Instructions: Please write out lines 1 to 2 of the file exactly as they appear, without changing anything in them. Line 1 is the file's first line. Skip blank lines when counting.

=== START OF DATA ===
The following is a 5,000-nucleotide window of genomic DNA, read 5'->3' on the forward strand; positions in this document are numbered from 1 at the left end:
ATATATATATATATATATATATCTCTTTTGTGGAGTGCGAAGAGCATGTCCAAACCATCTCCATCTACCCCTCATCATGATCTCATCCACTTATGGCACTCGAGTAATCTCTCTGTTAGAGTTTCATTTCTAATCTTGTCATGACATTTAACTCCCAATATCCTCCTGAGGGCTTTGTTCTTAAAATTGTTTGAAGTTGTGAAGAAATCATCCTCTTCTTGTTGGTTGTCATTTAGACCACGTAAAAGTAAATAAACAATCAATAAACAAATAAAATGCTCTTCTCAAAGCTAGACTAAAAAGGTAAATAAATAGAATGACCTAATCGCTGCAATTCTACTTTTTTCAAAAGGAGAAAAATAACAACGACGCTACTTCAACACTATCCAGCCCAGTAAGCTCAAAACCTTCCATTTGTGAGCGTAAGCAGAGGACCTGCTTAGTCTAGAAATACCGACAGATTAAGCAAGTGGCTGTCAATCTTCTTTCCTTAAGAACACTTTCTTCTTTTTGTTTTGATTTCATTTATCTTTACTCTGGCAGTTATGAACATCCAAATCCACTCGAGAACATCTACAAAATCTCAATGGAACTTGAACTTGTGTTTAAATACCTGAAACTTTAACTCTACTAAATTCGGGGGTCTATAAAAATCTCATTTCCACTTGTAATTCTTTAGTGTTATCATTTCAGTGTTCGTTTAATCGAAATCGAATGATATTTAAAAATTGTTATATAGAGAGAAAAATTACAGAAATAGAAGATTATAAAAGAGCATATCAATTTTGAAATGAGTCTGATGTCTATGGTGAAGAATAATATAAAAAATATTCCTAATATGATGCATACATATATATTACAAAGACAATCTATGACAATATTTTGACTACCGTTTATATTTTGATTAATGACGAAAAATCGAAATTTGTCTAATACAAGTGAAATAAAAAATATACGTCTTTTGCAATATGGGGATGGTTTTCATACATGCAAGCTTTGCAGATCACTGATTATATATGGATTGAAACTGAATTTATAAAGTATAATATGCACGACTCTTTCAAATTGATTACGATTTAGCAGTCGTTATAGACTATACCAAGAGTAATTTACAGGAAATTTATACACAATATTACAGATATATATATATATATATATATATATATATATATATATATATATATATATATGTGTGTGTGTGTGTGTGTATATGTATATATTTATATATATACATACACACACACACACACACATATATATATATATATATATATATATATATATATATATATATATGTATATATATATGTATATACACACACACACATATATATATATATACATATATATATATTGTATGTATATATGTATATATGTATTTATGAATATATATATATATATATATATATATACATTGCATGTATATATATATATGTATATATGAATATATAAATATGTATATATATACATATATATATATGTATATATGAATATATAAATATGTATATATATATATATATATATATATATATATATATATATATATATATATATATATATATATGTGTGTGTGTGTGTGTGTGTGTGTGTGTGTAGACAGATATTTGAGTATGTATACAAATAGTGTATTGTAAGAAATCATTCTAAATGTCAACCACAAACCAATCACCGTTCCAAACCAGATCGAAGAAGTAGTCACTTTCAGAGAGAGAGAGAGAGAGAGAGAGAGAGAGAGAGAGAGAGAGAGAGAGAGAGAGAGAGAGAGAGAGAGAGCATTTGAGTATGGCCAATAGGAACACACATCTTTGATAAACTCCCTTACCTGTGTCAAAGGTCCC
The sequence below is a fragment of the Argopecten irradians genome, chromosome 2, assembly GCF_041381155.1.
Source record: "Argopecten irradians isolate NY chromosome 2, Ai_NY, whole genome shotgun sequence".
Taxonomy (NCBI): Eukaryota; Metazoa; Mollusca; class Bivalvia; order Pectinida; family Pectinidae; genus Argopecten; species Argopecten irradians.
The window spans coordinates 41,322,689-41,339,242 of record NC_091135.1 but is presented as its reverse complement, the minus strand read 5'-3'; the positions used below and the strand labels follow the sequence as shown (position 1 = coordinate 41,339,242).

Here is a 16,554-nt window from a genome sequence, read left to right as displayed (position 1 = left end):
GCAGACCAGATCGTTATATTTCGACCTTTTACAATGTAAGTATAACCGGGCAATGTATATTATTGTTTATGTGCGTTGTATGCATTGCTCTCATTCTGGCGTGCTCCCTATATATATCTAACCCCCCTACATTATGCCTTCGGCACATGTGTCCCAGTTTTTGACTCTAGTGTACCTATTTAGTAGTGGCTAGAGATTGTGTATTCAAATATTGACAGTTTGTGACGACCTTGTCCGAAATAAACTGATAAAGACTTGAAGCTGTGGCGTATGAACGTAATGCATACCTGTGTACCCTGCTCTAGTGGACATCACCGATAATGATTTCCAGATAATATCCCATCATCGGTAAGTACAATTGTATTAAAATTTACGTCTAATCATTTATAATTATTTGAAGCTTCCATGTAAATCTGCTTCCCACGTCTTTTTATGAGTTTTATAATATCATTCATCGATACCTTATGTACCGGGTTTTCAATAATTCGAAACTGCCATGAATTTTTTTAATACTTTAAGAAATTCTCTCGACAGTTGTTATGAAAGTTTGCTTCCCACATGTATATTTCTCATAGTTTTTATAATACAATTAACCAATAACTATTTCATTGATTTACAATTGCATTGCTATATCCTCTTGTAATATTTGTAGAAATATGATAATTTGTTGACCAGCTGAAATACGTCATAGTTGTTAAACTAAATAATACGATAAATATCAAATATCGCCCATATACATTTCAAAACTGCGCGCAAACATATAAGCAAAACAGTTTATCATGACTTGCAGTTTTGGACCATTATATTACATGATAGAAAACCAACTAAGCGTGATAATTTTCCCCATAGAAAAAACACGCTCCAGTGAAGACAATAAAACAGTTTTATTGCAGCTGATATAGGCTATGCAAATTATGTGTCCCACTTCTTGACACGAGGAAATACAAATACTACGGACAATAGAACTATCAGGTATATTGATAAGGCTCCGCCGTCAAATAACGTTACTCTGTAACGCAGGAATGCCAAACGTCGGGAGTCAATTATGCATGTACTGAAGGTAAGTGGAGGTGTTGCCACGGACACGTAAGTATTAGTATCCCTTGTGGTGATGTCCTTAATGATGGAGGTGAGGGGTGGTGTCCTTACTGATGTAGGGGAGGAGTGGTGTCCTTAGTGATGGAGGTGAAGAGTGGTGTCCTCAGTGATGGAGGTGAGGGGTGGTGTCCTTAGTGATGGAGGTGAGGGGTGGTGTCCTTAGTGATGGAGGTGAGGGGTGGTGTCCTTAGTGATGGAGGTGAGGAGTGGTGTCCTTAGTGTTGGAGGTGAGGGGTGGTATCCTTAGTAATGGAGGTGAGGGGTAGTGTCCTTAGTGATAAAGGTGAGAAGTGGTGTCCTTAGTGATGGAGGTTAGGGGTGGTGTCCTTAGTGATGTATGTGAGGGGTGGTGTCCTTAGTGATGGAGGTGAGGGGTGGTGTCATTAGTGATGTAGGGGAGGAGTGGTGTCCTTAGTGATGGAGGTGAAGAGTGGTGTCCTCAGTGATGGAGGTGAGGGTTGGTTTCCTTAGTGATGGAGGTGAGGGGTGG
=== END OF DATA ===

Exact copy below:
The following is a 5,000-nucleotide window of genomic DNA, read 5'->3' on the forward strand; positions in this document are numbered from 1 at the left end:
ATATATATATATATATATATATCTCTTTTGTGGAGTGCGAAGAGCATGTCCAAACCATCTCCATCTACCCCTCATCATGATCTCATCCACTTATGGCACTCGAGTAATCTCTCTGTTAGAGTTTCATTTCTAATCTTGTCATGACATTTAACTCCCAATATCCTCCTGAGGGCTTTGTTCTTAAAATTGTTTGAAGTTGTGAAGAAATCATCCTCTTCTTGTTGGTTGTCATTTAGACCACGTAAAAGTAAATAAACAATCAATAAACAAATAAAATGCTCTTCTCAAAGCTAGACTAAAAAGGTAAATAAATAGAATGACCTAATCGCTGCAATTCTACTTTTTTCAAAAGGAGAAAAATAACAACGACGCTACTTCAACACTATCCAGCCCAGTAAGCTCAAAACCTTCCATTTGTGAGCGTAAGCAGAGGACCTGCTTAGTCTAGAAATACCGACAGATTAAGCAAGTGGCTGTCAATCTTCTTTCCTTAAGAACACTTTCTTCTTTTTGTTTTGATTTCATTTATCTTTACTCTGGCAGTTATGAACATCCAAATCCACTCGAGAACATCTACAAAATCTCAATGGAACTTGAACTTGTGTTTAAATACCTGAAACTTTAACTCTACTAAATTCGGGGGTCTATAAAAATCTCATTTCCACTTGTAATTCTTTAGTGTTATCATTTCAGTGTTCGTTTAATCGAAATCGAATGATATTTAAAAATTGTTATATAGAGAGAAAAATTACAGAAATAGAAGATTATAAAAGAGCATATCAATTTTGAAATGAGTCTGATGTCTATGGTGAAGAATAATATAAAAAATATTCCTAATATGATGCATACATATATATTACAAAGACAATCTATGACAATATTTTGACTACCGTTTATATTTTGATTAATGACGAAAAATCGAAATTTGTCTAATACAAGTGAAATAAAAAATATACGTCTTTTGCAATATGGGGATGGTTTTCATACATGCAAGCTTTGCAGATCACTGATTATATATGGATTGAAACTGAATTTATAAAGTATAATATGCACGACTCTTTCAAATTGATTACGATTTAGCAGTCGTTATAGACTATACCAAGAGTAATTTACAGGAAATTTATACACAATATTACAGATATATATATATATATATATATATATATATATATATATATATATATATATATGTGTGTGTGTGTGTGTGTATATGTATATATTTATATATATACATACACACACACACACACACATATATATATATATATATATATATATATATATATATATATATATGTATATATATATGTATATACACACACACACATATATATATATATACATATATATATATTGTATGTATATATGTATATATGTATTTATGAATATATATATATATATATATATATATACATTGCATGTATATATATATATGTATATATGAATATATAAATATGTATATATATACATATATATATATGTATATATGAATATATAAATATGTATATATATATATATATATATATATATATATATATATATATATATATATATATATATATATGTGTGTGTGTGTGTGTGTGTGTGTGTGTGTAGACAGATATTTGAGTATGTATACAAATAGTGTATTGTAAGAAATCATTCTAAATGTCAACCACAAACCAATCACCGTTCCAAACCAGATCGAAGAAGTAGTCACTTTCAGAGAGAGAGAGAGAGAGAGAGAGAGAGAGAGAGAGAGAGAGAGAGAGAGAGAGAGAGAGAGAGAGAGAGCATTTGAGTATGGCCAATAGGAACACACATCTTTGATAAACTCCCTTACCTGTGTCAAAGGTCCC